Grüne Zitadelle (Green Citadel) in Magdeburg, Germany

Grüne Zitadelle (Green Citadel) in Magdeburg, Germany

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The Grüne Zitadelle (or Green Citadel, in English) in the central German city of Magdeburg is a startling, whimsical, fanciful complex of apartments, shops, cafés, a hotel, and even a kindergarten. The last design of the late Austrian “alternative architect” Friedensreich Hundertwasser, he called his big pink project an “oasis for humanity and nature in a sea of rational houses.”

The striking building took two years to complete, and was christened in 2005. If it looks irrational, it’s mostly by comparison to its neighbors in and around Magdeburg’s Cathedral Square. Here there is a mix of Baroque and classical styles, as seen in its Gothic cathedral, 11th century Romanesque monastery, and the State Parliament. But none of those are pink, and zero sport a roof made of grass.

As one of the first prefabricated slab buildings constructed in Germany, its style, color, sensibility, and construction methods have all come together to help transform the otherwise staid central district of this small city. In the course of this one block’s transformation, Hundertwasser’s crowning architectural achievement fits into the unique ensemble of old edifices, and what you might call middle aged (many might call cold) post-war architecture seen in some of the vicinity’s commercial buildings. But the Green Citadel has snuggled right in, while at the same time remaining the antithesis of both.

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May 1, 2017 at 10:02AM

Morin-ji Temple in Tatebayashi-shi, Japan

Morin-ji Temple in Tatebayashi-shi, Japan

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Tanuki statues

Many local myths surround the ancient Morin-ji temple in Tatebayashi, and what they all have in common is a teapot and a raccoon dog. 

One legend tells the tale of a monk named Shukaku who lived in the temple and had a special kama or teapot, that never ran out of water. One day, his fellow monk finds out he is actually a tanuki, a Japanese raccoon dog, which had received a sermon from Buddha and transformed himself into a monk using magic. He put a spell on the kama, too. Shukaku leaves the temple immediately after his fellow monk notices what he actually is, leaving his kama behind.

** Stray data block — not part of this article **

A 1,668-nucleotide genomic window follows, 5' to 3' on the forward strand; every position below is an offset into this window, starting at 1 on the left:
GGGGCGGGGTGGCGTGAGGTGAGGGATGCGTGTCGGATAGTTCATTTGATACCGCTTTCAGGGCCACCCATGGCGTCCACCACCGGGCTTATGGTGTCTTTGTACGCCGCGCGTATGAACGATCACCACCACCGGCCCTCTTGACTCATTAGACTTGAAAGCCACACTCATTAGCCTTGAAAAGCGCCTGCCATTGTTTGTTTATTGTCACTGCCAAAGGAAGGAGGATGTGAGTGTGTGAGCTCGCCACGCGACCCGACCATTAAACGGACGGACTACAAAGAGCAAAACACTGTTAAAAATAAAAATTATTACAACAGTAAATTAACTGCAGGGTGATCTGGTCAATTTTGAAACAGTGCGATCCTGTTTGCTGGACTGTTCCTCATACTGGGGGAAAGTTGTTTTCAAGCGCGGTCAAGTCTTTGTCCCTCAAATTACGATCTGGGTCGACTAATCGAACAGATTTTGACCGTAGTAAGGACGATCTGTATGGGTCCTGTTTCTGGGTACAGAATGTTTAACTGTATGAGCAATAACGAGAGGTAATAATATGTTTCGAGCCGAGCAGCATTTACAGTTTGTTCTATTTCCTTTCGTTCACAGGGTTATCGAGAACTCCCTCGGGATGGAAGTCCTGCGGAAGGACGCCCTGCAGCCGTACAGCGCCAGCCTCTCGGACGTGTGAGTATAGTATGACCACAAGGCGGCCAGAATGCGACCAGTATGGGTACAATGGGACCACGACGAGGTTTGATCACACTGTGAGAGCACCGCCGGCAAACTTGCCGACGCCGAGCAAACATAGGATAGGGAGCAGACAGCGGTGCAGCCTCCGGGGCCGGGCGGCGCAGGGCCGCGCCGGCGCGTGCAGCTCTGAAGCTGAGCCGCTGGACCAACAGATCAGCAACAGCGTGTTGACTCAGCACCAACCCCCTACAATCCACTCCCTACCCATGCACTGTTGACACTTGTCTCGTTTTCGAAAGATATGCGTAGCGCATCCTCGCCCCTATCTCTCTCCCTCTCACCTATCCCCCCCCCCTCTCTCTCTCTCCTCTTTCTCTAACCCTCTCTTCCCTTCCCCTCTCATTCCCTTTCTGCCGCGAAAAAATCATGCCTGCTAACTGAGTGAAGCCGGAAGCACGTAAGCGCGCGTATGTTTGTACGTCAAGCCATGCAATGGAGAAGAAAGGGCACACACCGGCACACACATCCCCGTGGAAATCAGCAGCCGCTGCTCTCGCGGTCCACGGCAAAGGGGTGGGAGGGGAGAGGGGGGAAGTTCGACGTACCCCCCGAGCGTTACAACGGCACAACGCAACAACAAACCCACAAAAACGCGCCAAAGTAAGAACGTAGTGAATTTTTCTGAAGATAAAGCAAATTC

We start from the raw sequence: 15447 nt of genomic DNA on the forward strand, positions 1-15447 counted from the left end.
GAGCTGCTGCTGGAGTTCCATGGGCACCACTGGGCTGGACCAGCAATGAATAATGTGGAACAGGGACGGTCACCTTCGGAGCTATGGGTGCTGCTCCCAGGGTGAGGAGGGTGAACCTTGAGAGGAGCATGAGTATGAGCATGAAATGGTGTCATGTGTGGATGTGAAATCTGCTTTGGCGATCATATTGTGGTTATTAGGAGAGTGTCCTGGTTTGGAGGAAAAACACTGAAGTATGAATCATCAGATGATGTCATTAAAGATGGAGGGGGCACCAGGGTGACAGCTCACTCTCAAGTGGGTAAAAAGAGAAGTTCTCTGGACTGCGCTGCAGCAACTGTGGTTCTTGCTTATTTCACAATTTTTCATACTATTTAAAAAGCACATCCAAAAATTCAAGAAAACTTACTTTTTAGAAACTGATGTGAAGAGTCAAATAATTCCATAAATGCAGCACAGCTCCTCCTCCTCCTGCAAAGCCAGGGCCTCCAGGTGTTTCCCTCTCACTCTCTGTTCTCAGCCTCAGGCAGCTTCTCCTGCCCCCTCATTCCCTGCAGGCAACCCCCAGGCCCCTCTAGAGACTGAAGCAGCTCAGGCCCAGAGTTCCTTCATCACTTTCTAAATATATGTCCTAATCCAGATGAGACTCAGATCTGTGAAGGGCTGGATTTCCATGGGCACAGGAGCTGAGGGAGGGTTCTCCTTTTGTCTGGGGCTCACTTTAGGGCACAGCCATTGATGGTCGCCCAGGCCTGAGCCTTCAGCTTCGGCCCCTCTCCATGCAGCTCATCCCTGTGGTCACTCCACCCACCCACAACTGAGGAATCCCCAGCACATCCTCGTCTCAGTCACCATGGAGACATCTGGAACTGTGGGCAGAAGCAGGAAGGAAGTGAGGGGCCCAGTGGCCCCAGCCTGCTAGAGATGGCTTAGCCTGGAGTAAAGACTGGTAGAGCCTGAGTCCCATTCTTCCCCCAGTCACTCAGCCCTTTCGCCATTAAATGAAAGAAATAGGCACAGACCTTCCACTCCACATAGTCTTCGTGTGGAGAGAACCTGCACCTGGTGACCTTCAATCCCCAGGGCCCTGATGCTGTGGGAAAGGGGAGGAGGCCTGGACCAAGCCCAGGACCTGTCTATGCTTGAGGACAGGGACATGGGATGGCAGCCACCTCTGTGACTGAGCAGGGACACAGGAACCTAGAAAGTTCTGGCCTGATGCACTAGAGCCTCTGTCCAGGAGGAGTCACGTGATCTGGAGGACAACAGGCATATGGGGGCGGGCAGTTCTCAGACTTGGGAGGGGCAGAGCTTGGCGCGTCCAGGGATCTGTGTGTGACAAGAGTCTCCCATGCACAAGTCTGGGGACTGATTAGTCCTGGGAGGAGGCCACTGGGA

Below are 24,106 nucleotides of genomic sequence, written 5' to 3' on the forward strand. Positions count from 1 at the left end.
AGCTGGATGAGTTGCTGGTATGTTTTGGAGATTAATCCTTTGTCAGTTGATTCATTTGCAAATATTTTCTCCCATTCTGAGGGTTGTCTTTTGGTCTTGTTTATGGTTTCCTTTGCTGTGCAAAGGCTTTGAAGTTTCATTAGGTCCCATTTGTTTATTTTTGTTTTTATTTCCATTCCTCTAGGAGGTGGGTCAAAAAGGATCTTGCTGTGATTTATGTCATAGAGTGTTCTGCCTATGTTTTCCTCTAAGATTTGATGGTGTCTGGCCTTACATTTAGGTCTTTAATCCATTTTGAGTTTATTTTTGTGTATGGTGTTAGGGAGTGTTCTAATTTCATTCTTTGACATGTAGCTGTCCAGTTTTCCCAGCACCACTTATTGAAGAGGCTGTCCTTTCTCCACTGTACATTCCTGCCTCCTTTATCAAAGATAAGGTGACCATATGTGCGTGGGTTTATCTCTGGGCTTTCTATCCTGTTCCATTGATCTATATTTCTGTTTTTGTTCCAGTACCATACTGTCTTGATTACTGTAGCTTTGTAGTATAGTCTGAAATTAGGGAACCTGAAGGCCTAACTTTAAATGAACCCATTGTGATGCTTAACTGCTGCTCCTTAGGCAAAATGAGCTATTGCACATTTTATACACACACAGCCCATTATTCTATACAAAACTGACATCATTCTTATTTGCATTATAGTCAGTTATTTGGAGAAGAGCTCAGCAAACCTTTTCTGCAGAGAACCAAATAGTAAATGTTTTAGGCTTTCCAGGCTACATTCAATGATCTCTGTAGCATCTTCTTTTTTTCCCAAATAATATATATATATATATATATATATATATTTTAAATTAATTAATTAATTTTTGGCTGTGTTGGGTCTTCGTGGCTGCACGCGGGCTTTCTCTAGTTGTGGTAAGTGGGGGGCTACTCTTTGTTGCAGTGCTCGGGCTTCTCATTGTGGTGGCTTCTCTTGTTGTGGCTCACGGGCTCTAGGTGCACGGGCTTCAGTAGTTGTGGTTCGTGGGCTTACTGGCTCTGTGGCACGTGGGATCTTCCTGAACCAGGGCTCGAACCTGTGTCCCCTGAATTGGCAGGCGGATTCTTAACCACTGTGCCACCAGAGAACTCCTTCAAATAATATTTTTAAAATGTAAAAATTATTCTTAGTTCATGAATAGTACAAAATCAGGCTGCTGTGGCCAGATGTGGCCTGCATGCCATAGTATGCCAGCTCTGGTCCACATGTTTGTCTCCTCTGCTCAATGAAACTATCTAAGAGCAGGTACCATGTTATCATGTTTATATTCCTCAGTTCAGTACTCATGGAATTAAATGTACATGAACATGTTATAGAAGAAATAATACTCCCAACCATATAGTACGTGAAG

A similar folktale is called Bunbuku Chagama, meaning “bubbling over with happiness”. In it, a kindly man sets a tanuki caught in a trap free, and to thank him, the raccoon dog changes into a teapot and asks the man to sell it for some money. A monk buys the kama and attempts to boil water in it. The kama screams “Ouch” and turns into a half-kama, half-tanuki creature, and runs back to his saviour. The two stay together and make money by displaying the kama-tanuki as a roadshow attraction.

In honor of these stories, the Japanese temple, built in 1426, is decorated with a row of 21 tanuki statues to welcome visitors, along with a smiling kama-tanuki. The temple also has a small museum, featuring the legendary kama and a collection of tanuki-related items.

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May 1, 2017 at 09:50AM

Morin-ji Temple in Tatebayashi-shi, Japan

Morin-ji Temple in Tatebayashi-shi, Japan

http://ift.tt/2qps02i

Many local myths surround the ancient Morin-ji temple in Tatebayashi, and what they all have in common is a teapot and a raccoon dog. 

One legend tells the tale of a monk named Shukaku who lived in the temple and had a special kama or teapot, that never ran out of water. One day, his fellow monk finds out he is actually a tanuki, a Japanese raccoon dog, which had received a sermon from Buddha and transformed himself into a monk using magic. He put a spell on the kama, too. Shukaku leaves the temple immediately after his fellow monk notices what he actually is, leaving his kama behind.

A similar folktale is called Bunbuku Chagama, meaning “bubbling over with happiness”. In it, a kindly man sets a tanuki caught in a trap free, and to thank him, the raccoon dog changes into a teapot and asks the man to sell it for some money. A monk buys the kama and attempts to boil water in it. The kama screams “Ouch” and turns into a half-kama, half-tanuki creature, and runs back to his saviour. The two stay together and make money by displaying the kama-tanuki as a roadshow attraction.

In honor of these stories, the Japanese temple, built in 1426, is decorated with a row of 21 tanuki statues to welcome visitors, along with a smiling kama-tanuki. The temple also has a small museum, featuring the legendary kama and a collection of tanuki-related items.

Travel

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May 1, 2017 at 09:48AM

Smart Cities NYC ‘17: First of a Kind Expo at Brooklyn Navy Yard About Urban and Civic Innovation

Smart Cities NYC ‘17: First of a Kind Expo at Brooklyn Navy Yard About Urban and Civic Innovation

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Image via the Brooklyn Navy Yard